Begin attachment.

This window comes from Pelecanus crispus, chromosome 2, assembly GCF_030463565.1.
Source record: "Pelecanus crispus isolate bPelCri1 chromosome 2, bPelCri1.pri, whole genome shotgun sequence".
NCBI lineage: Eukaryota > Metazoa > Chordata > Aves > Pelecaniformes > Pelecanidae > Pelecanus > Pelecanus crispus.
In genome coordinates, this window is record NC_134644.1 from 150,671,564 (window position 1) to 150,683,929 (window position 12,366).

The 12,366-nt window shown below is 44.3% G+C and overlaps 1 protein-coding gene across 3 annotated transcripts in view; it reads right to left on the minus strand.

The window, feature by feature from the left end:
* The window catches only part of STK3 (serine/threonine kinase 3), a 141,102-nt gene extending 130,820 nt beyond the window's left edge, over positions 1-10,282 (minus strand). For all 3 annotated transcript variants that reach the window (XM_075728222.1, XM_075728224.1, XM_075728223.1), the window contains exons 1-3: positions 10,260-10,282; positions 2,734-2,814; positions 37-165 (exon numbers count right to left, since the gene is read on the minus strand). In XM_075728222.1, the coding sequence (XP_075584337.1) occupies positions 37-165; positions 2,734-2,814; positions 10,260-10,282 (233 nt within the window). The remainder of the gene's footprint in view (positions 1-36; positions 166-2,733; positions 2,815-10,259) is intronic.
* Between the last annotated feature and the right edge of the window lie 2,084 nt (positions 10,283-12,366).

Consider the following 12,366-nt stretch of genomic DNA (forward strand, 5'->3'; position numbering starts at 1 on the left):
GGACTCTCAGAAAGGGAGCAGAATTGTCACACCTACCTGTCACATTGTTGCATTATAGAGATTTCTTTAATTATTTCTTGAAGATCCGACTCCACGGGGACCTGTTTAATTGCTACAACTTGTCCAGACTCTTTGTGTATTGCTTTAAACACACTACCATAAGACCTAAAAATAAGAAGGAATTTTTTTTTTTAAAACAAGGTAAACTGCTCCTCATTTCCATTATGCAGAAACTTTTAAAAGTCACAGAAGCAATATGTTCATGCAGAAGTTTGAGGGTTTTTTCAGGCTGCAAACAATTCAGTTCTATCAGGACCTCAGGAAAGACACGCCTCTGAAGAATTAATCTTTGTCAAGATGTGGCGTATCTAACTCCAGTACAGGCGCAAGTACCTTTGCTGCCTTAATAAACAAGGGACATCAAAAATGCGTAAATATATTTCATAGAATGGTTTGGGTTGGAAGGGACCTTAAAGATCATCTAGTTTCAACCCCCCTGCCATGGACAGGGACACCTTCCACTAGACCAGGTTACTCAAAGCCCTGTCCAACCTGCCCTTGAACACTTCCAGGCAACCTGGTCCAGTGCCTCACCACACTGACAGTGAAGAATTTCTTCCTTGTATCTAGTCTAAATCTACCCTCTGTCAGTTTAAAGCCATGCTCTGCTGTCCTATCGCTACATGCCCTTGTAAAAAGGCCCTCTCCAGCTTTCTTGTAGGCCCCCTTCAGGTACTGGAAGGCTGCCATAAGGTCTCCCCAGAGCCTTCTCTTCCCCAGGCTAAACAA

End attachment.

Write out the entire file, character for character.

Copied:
This window comes from Pelecanus crispus, chromosome 2, assembly GCF_030463565.1.
Source record: "Pelecanus crispus isolate bPelCri1 chromosome 2, bPelCri1.pri, whole genome shotgun sequence".
NCBI lineage: Eukaryota > Metazoa > Chordata > Aves > Pelecaniformes > Pelecanidae > Pelecanus > Pelecanus crispus.
In genome coordinates, this window is record NC_134644.1 from 150,671,564 (window position 1) to 150,683,929 (window position 12,366).

The 12,366-nt window shown below is 44.3% G+C and overlaps 1 protein-coding gene across 3 annotated transcripts in view; it reads right to left on the minus strand.

The window, feature by feature from the left end:
* The window catches only part of STK3 (serine/threonine kinase 3), a 141,102-nt gene extending 130,820 nt beyond the window's left edge, over positions 1-10,282 (minus strand). For all 3 annotated transcript variants that reach the window (XM_075728222.1, XM_075728224.1, XM_075728223.1), the window contains exons 1-3: positions 10,260-10,282; positions 2,734-2,814; positions 37-165 (exon numbers count right to left, since the gene is read on the minus strand). In XM_075728222.1, the coding sequence (XP_075584337.1) occupies positions 37-165; positions 2,734-2,814; positions 10,260-10,282 (233 nt within the window). The remainder of the gene's footprint in view (positions 1-36; positions 166-2,733; positions 2,815-10,259) is intronic.
* Between the last annotated feature and the right edge of the window lie 2,084 nt (positions 10,283-12,366).

Consider the following 12,366-nt stretch of genomic DNA (forward strand, 5'->3'; position numbering starts at 1 on the left):
GGACTCTCAGAAAGGGAGCAGAATTGTCACACCTACCTGTCACATTGTTGCATTATAGAGATTTCTTTAATTATTTCTTGAAGATCCGACTCCACGGGGACCTGTTTAATTGCTACAACTTGTCCAGACTCTTTGTGTATTGCTTTAAACACACTACCATAAGACCTAAAAATAAGAAGGAATTTTTTTTTTTAAAACAAGGTAAACTGCTCCTCATTTCCATTATGCAGAAACTTTTAAAAGTCACAGAAGCAATATGTTCATGCAGAAGTTTGAGGGTTTTTTCAGGCTGCAAACAATTCAGTTCTATCAGGACCTCAGGAAAGACACGCCTCTGAAGAATTAATCTTTGTCAAGATGTGGCGTATCTAACTCCAGTACAGGCGCAAGTACCTTTGCTGCCTTAATAAACAAGGGACATCAAAAATGCGTAAATATATTTCATAGAATGGTTTGGGTTGGAAGGGACCTTAAAGATCATCTAGTTTCAACCCCCCTGCCATGGACAGGGACACCTTCCACTAGACCAGGTTACTCAAAGCCCTGTCCAACCTGCCCTTGAACACTTCCAGGCAACCTGGTCCAGTGCCTCACCACACTGACAGTGAAGAATTTCTTCCTTGTATCTAGTCTAAATCTACCCTCTGTCAGTTTAAAGCCATGCTCTGCTGTCCTATCGCTACATGCCCTTGTAAAAAGGCCCTCTCCAGCTTTCTTGTAGGCCCCCTTCAGGTACTGGAAGGCTGCCATAAGGTCTCCCCAGAGCCTTCTCTTCCCCAGGCTAAACAA